The radio market is composed of the revenues from public and private radio licence fees, as well as advertising and sponsor spending on radio stations and networks. All figures relating to advertising are expressed net, i.e. excluding agency commissions and discounts.
Not included in this chapter are radio programmes offered by music streaming or online music providers that are financed through subscription or advertising models due to the lack of data available.
Radio has existed for decades; its use and demand has remained relatively constant. But the way of consuming radio is shifting to online channels and streaming platforms as Spotify and Apple Music are becoming its main competitors.
By incorporating a subscription-based music-streaming service into its online radio broadcasting, US media company iHeartMedia has taken on the music streamers at their own game. In the last year or so, music-streaming services like Pandora, Spotify, Apple Radio and Google Play have been quietly invading the traditional radio broadcast space by not only offering music channels but also spoken-word content through podcasts – or live DJs in the case of Apple’s Beats 1 radio station. iHeartMedia is now hitting back by adding its own on-demand music-streaming service to its iHeartRadio online channels from January 2017. With a listening catalogue of some 30min tracks, the media outfit believes it can upsell the service to its customer base of 92 million registered users, 84% of whom the company claims do not currently subscribe to any on-demand music service. If iHeartMedia is successful, this could serve as a new business model for radio broadcasters not only in North America but also in Switzerland and globally. It could also pave the way for potential mergers between radio broadcasters and the music-streaming service providers. As one example, Canada’s Bell Media signed an exclusive partnership with iHeartRadio in January 2016.
The Swiss Radio Market
Cars are one of the most common places to listen to the radio, as doing so is a passive activity while driving. It is therefore important that cars can receive the DAB signal. In Switzerland, 65% of all cars are sold with DAB+ systems as a standard. It is also important to ensure that there is coverage on all roads, including tunnels. Switzerland has a very ambitious goal to supply all important road tunnels with DAB+ networks in time for the switchover. Currently, 66 out of a total of 211 tunnels (31%) have already been equipped for proper digital connectivity. In Europe, 31% of all new cars have DAB+ reach, and in Switzerland 750,000 are digital-ready as a standard feature. It is also possible to upgrade to DAB+ for costs between CHF 165-500.
Radio is mostly used for music and news, which means its main competitors are music streaming platforms like Spotify and Apple Music. Until not long ago, cars were the only smartphone-free zone; but now, new developments have led to them being a control module for in-car multimedia functions. Android Auto and CarPlay are two software novelties that allow interconnectivity with automobiles. Currently there are around 41 car brands that have Android Auto as an option, and 44 car brands offer CarPlay. These systems enable the driver to safely access music from the device or from music streaming platforms by means of voice control. In Switzerland, Internet streaming has the potential to be the future of radio, surpassing digital and analogue signals, as it has the fifth-fastest Internet connectivity rate in the world.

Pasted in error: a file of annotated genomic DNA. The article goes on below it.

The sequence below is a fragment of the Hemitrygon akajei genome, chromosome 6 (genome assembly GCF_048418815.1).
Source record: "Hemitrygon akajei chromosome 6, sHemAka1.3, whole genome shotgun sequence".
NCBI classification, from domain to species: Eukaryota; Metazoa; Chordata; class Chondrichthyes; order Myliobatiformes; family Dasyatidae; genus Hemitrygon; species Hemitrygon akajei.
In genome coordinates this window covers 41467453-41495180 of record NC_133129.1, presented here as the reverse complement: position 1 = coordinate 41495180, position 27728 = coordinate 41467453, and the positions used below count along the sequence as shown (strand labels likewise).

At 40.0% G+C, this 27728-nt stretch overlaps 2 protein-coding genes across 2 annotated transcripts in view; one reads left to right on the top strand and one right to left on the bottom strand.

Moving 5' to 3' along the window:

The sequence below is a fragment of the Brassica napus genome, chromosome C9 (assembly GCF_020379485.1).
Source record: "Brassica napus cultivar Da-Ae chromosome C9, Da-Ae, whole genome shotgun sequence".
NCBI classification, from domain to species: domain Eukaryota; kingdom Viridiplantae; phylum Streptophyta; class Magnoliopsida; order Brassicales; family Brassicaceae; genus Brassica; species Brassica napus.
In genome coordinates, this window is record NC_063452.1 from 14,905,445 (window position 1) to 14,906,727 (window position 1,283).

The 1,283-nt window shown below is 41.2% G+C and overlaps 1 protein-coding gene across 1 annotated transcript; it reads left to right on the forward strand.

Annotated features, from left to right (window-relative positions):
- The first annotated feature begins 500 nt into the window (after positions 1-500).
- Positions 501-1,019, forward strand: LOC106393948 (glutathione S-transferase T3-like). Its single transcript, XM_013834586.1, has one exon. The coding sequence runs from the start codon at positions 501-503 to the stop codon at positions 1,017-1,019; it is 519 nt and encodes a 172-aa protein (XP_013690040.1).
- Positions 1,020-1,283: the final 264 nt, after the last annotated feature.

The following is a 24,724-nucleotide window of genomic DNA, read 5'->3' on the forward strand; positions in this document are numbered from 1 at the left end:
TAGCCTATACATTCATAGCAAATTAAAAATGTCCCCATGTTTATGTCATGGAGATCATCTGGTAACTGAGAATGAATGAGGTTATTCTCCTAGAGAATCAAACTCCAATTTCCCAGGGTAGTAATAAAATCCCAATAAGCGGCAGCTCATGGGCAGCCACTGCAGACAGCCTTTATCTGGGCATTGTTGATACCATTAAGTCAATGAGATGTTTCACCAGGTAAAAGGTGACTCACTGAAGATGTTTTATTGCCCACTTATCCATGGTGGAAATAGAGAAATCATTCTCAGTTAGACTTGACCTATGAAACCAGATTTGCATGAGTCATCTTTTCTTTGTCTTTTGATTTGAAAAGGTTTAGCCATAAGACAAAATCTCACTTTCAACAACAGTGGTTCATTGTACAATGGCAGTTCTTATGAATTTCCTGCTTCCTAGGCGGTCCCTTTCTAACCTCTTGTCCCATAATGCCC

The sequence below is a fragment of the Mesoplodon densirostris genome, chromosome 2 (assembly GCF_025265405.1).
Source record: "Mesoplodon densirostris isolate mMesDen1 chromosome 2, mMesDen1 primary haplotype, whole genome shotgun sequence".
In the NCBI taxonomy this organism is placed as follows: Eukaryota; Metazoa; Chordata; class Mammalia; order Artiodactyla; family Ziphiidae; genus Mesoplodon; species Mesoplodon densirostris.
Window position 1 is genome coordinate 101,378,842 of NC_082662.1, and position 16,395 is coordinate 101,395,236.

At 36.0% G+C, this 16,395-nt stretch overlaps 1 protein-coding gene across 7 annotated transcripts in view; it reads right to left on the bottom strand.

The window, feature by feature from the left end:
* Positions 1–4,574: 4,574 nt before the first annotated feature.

Radio stations cannot stick with their same old business model. This medium needs to become more engaging in order to maintain listeners’ attention; most stations have started to interact with listeners through social media, professional online presence, promotions and events. Stations such as SRF3 broadcast their studio sessions live on the Internet or via their proprietary app. One of the most successful private stations, Energy Zurich, hosts concerts and fashion shows where the tickets cannot be bought, but instead only won on airtime.
In Switzerland, the most listened-to radio broadcasters are publicly owned, with SRF1 leading the market, closely followed by SRF3 (24.4% and 12.9% market share, respectively). The third most popular station is La Première, which holds an 8.3% share of the Swiss-wide market. There are other stations with more specific content that target a limited but present audience, such as Radio Swiss Jazz, or Pop. Public radio has to provide relevant content in order to be considered a public service, so most of these stations are overcrowded with international music. To promote Swiss music and artists, SRF Virus’ content is 50% Swiss, as of this year.
The most popular private radio broadcaster remains Energy Zurich, which is part of the largest private publishing company in Switzerland, Ringier. The second most listened-to station is Radio 24, which is owned by Radio Medien AG. Each linguistic region has its own preferences: Radio 3i in the Italian-speaking region, and BNJ FM in the francophone area. While not very common in the private sector, there are a few stations that reach multiple regions. Bern1 is the most popular station that can be received in both the German and French areas. Private radio broadcasters are divided into two associations, one representing the German and Italian regions, and one the French. While the SRG does not offer regional programs in the French-speaking area of Switzerland, it does compete directly with private radio stations in German-speaking Switzerland. This causes disorganisation in the overall market.
Foreign radio stations hold a very small share of the Swiss market, namely a total of 1.5%.